Previously, researchers found no evidence that any of the computers infected by the booby-trapped version of the widely used Ccleaner utility had received a second-stage payload the backdoor was capable of delivering.
Of 700,000 infected PCs, 20 of them, belonging to highly targeted companies, received the second stage, according to an analysis published Wednesday by Cisco Systems' Talos Group.
Again, because the data covers only a small fraction of the time the backdoor was active, both Avast and Talos believe the true number of targets and victims was much bigger.
Craig Williams, a senior technology leader and global outreach manager at Talos, said the code contains a "fileless" third stage that's injected into computer memory without ever being written to disk, a feature that further makes analysis difficult.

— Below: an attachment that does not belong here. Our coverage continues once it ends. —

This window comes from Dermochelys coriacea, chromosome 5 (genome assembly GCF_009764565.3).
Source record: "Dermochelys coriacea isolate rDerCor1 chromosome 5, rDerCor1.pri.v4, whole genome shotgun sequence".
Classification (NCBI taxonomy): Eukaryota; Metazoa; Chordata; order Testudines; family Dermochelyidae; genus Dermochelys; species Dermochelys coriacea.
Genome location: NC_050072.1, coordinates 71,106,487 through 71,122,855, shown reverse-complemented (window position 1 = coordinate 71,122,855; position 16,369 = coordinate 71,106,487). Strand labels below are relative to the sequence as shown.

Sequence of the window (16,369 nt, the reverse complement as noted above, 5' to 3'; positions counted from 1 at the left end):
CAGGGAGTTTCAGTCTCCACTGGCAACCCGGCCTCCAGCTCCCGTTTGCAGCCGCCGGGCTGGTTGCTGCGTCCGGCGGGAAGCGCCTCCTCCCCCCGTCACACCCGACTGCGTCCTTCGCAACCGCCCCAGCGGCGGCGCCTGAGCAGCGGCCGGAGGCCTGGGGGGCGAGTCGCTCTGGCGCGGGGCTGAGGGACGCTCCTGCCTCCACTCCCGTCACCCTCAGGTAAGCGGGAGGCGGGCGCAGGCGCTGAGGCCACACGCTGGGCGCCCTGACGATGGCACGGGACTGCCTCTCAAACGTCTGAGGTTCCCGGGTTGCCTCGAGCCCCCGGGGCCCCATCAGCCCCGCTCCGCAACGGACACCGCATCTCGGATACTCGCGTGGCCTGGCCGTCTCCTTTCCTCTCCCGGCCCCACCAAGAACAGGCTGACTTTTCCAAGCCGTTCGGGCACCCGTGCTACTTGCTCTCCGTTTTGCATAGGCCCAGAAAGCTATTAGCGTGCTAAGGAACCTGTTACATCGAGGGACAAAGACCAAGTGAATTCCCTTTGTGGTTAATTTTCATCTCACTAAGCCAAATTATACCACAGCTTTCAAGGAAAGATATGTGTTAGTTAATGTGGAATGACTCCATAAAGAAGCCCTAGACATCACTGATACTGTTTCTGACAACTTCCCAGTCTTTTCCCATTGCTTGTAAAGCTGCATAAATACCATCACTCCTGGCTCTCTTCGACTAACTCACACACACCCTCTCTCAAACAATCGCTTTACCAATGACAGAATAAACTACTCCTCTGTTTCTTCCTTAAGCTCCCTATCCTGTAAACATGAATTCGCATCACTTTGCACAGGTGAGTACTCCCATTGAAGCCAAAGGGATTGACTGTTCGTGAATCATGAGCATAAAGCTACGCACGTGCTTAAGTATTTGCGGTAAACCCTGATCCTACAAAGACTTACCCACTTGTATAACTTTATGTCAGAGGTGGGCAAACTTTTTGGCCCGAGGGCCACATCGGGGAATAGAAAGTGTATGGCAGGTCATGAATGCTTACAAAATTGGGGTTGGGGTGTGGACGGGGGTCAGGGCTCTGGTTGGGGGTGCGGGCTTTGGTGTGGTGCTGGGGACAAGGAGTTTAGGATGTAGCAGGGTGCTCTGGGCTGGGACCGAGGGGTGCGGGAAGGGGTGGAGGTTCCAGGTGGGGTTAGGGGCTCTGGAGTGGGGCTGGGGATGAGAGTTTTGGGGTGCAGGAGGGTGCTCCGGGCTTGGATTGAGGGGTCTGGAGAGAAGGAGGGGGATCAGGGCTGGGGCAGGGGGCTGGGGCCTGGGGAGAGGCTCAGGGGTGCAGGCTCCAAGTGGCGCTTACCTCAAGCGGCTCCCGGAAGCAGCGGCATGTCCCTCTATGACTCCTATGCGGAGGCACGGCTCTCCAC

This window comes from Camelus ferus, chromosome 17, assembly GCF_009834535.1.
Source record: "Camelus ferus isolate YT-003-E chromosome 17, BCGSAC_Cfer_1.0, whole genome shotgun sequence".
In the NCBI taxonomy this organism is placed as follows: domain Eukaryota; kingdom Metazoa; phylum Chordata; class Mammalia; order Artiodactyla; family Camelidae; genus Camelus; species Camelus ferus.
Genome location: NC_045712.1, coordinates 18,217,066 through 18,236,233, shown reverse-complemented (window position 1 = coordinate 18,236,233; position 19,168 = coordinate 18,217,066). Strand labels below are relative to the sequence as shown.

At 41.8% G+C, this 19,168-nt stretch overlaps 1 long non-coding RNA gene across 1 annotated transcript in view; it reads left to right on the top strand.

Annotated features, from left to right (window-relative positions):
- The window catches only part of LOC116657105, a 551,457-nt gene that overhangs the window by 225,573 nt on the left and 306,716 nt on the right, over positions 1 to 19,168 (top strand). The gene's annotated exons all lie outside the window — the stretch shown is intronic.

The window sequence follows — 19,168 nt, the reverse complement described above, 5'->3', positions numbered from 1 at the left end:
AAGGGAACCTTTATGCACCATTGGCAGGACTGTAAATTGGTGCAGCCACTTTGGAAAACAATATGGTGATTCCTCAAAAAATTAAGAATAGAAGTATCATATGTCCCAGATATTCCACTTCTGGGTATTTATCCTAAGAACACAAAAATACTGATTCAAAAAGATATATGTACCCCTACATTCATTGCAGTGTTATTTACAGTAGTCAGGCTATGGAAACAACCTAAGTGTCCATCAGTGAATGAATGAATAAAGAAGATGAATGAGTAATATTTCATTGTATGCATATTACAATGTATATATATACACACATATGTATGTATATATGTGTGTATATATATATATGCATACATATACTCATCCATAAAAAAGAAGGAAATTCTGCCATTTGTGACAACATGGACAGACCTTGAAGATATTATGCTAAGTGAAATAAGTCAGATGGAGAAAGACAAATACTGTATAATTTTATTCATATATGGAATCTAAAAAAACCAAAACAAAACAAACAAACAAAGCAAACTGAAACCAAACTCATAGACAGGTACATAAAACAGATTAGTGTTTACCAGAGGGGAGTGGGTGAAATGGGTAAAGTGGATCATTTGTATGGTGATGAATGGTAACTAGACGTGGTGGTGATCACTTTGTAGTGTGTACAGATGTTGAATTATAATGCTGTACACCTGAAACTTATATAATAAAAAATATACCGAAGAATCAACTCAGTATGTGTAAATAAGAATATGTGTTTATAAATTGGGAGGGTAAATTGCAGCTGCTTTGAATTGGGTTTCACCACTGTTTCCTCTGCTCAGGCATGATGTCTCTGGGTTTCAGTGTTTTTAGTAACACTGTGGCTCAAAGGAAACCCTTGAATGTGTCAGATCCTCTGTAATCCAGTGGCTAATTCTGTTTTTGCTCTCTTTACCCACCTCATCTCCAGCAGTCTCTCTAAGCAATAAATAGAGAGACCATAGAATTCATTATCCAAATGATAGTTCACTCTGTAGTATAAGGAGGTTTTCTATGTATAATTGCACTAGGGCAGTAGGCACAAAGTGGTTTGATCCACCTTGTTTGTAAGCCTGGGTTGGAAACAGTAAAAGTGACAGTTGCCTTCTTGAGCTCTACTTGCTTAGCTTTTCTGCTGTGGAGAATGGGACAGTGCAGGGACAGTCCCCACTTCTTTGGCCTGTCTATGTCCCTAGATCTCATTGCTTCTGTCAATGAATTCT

Combined, the information would allow attackers not only to further infect computers belonging to a small set of targeted organizations, but it would also ensure the later-stage payload is stable and undetectable.
- Researchers: CCleaner attack aimed at major tech companiesCNET
- Tech companies targeted by sophisticated malware attackThe Mercury News
- CCleaner Outbreak Looks Worse Than We First ThoughtLifehacker Australia
- CCleaner hackers attacked Microsoft, Intel, Cisco, and other tech giantsTechRepublic
- The CCleaner Attack Was Worse Than We KnewGizmodo Australia
- Avast, Cisco Confirm: CCleaner Malware Targeted Large Technology CompaniesTom's Hardware
- Insidious 'attack within an attack' found in popular CCleaner programUSA TODAY
- CCleaner Hack May Have Been A State-Sponsored Attack On 18 Major Tech CompaniesTechdirt
- CCleaner malware: Avast admits it was wrong on payloadiTWire